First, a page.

May 24, 2013
May 22, 2013
They launched the 'Arab Spring' but now yearn for the good old days of a strongman
May 20, 2013
Richard A. Serrano: Is Meir Kahane's assassin now a changed man?
Genetic copies of living people from embryos no longer science fiction
Jewz in the Newz by Nate Bloom :
The Kosher Gourmet by Cathy Pollak:
Jews Inducted into Rock Hall of Fame; Anton Yelchin co-stars in New "Trek" film; Kutcher (but not Kunis) visits Israel; Jewish TV Star Praises Jewish Rap Star
WARNING: This WALNUT CAKE WITH PRALINE FROSTING, perfect for afternoon coffee, is addicting
May 13, 2013
Rabbi Nathan Lopes Cardozo: Why the giving of the document that would permanently change the world could only be done in desolation
David G. Savage:
Church-state, literally? Supreme Court weighing public school graduation in a church
May 10, 2013
Rabbi Berel Wein: Be all that you should be
May 8, 2013
Peter Ford: Why China is welcoming both Israel's Netanyahu and Palestinians' Abbas
Obama administration quietly backs out of appeal over new contraceptive mandate
At Kerry-Putin meeting, US-Russia relations thaw --- a tad
The Kosher Gourmet by Leela Cyd Ross :
Almost too pretty to eat, this colorful salad with Sicilian inspiration will tickle the taste buds and delight your visual sensibility
May 6, 2013
May 3, 2013
Kids, kittens the Same?
With employee perks at struggling Internet pioneer Yahoo! it's hard to tell
Artificial kidney offers hope to patients tethered to a dialysis machine
April 29, 2013
Poland's new Jewish museum celebrates life, doesn't revisit Holocaust
Terrorism in America: Is US missing a chance to learn from failed plots?
Boston Bomber's 'Svengali' Revealed
Tiny satellites + cellphones = cheaper 'eyes in the sky' for NASA
April 26, 2013
Clifford D. May:
Defense in the Age of Jihadist Terrorism
Sharon Palmer, R.D.:
How to feel your best -- with plenty of energy, a healthy weight and optimal mental and physical function -- without driving yourself batty
April 24, 2013
Jewish World Review
Jan. 3, 2008
/ 25 Teves 5768
Mr. Ways and Means: Charlie Rangel, Closet Reaganite?
"I was in South Carolina recently and a guy brought me his grandson and said he was so excited to have the kid shake the hand of the chairman of the powerful Ways and Means Committee. And the kid grabbed my hand and asked, 'What was the Ways and Means Committee?' And the grandfather said, 'I don't know but it's awesome.' "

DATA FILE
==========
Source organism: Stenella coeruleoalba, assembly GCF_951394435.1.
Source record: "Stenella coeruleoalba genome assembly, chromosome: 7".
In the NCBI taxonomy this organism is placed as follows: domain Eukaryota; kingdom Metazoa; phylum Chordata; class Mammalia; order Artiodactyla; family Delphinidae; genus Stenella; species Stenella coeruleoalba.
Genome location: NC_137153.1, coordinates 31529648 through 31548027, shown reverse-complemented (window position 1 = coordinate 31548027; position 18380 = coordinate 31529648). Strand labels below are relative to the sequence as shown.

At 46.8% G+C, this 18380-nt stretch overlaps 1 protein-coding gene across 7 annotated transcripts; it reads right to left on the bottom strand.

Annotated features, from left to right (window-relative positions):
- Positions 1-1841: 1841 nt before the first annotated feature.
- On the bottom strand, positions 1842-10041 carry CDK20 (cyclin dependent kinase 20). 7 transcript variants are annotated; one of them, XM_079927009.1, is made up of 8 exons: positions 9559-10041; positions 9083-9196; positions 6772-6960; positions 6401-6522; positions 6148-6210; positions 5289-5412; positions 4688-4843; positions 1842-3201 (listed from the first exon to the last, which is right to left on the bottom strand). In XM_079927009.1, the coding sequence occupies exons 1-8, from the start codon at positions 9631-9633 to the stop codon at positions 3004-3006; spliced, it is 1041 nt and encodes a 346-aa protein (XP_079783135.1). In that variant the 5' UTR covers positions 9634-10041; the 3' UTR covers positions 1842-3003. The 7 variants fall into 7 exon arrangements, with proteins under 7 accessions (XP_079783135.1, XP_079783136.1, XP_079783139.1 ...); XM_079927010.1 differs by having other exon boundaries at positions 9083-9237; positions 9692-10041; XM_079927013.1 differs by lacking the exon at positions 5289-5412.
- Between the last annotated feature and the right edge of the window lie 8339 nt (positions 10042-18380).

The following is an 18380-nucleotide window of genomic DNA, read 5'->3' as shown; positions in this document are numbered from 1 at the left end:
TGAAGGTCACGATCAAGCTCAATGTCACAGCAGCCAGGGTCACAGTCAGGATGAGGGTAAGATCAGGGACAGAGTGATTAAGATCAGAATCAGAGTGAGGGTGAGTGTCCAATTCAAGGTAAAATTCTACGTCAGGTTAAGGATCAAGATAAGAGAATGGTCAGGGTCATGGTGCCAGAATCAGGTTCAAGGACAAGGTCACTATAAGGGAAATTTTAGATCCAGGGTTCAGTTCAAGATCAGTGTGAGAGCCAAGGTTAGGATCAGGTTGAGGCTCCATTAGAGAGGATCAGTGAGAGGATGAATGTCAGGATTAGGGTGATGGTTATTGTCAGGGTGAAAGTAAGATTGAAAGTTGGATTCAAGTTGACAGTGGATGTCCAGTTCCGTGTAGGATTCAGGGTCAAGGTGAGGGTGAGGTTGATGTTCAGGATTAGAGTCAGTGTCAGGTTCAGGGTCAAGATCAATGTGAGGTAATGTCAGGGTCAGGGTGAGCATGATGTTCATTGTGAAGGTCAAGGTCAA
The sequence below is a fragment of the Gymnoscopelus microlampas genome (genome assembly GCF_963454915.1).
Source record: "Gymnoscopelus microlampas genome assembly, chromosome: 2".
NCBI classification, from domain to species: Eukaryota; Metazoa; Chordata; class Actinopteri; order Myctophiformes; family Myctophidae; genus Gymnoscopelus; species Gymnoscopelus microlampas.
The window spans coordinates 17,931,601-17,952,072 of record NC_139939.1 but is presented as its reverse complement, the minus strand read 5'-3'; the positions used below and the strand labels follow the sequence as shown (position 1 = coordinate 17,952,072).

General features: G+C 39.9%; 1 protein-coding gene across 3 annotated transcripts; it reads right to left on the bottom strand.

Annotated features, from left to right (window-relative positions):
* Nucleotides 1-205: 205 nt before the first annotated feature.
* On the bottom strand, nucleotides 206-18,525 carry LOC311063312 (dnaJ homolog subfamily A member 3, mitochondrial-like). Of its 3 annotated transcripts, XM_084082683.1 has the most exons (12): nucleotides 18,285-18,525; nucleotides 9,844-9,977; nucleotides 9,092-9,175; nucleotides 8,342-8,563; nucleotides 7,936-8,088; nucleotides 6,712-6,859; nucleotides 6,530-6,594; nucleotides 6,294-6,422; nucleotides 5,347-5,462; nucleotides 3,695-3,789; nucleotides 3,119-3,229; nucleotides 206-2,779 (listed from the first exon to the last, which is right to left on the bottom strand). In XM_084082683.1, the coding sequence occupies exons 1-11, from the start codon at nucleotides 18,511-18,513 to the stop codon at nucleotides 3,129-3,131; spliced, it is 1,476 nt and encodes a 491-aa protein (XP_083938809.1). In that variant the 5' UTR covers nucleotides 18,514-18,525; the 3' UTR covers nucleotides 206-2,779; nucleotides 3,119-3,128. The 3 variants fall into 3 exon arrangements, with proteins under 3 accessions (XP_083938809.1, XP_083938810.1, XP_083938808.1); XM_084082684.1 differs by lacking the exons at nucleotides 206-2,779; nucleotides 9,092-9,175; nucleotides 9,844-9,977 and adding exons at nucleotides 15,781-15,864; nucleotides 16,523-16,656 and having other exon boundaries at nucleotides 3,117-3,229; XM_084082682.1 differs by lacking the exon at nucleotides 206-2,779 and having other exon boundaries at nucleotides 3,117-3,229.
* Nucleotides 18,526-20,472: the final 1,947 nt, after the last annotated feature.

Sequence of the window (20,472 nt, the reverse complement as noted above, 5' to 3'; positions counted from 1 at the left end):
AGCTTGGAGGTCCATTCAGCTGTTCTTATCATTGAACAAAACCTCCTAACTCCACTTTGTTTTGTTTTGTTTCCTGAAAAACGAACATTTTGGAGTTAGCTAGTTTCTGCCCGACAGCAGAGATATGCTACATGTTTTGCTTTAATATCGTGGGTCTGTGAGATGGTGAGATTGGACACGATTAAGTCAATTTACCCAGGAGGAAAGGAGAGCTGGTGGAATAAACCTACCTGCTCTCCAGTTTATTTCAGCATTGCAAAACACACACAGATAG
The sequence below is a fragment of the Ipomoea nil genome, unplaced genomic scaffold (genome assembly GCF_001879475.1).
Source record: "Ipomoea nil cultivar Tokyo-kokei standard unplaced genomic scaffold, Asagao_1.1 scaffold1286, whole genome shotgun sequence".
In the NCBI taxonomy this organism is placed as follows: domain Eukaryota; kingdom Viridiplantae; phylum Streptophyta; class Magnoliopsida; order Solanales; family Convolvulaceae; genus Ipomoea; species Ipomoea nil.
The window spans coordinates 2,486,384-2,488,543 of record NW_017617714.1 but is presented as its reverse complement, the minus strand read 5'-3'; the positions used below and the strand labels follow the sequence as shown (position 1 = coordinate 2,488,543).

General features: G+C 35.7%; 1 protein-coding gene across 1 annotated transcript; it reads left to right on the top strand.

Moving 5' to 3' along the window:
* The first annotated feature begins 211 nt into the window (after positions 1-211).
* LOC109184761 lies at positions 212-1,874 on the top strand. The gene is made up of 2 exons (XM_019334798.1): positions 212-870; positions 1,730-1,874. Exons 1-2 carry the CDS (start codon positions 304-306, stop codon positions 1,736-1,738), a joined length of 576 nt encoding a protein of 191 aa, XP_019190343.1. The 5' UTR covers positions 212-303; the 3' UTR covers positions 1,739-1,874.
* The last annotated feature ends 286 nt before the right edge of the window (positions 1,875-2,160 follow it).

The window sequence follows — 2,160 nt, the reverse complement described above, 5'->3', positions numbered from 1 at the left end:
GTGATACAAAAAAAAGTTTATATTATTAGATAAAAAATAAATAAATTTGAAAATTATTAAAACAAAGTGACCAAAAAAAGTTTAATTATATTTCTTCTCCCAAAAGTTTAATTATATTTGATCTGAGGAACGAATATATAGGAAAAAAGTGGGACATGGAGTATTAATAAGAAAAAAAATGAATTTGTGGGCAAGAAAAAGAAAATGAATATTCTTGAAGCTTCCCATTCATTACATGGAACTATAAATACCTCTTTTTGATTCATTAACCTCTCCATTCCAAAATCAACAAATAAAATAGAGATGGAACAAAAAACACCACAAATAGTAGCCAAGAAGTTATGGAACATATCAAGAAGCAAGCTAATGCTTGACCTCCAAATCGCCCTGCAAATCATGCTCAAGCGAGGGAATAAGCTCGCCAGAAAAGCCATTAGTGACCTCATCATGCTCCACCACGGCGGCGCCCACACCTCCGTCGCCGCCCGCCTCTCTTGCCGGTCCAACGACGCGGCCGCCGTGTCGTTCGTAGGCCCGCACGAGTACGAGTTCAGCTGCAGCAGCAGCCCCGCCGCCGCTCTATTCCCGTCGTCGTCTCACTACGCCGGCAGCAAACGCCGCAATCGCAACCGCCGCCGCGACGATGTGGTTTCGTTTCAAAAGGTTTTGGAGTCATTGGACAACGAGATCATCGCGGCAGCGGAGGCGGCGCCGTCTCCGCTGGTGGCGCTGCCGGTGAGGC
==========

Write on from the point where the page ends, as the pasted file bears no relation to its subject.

Charles Rangel, quoted in National Journal
ON THE EVE of the Democrats' capture of the House in the 2006 elections, Charles Rangel, the Harlem congressman, was asked if he would want to be addressed as Mr. Chairman. He replied, "I don't want to be treated any differently than any other world leader." He has a sense of humor as well as a sense of his place at the epicenter of the debate that will rage as the Bush tax cuts approach expiration in 2010.
At 22, Rangel was a high school dropout pushing a hand truck in Manhattan's garment district, but he also was a war hero the "since" in the title of his memoir "And I Haven't Had a Bad Day Since" means since Korea. By 30, he was a high school, college and law school graduate. At 77, the ebullient legislator has opened the tax debate with a proposal that suggests something startling: Regarding two matters, Rangel is a Reaganite.
Ronald Reagan opposed using the tax code "as a means of achieving changes in our social structure." Rangel in his 19th term, a man of House proprieties says "I don't think the tax code should be a substitute for the appropriations process in making social change." Social policy should be, he thinks, the province of "the standing committees." The question for tax writers "is not just what is fair and equitable but what is good for the economy." Furthermore, Rangel proposes reducing the corporate tax rate from 35 percent to 30.5 percent, a rate that still would be higher than the average corporate rate among major industrialized countries. Rangel would entertain arguments for an even lower rate if compensatory revenues could be found.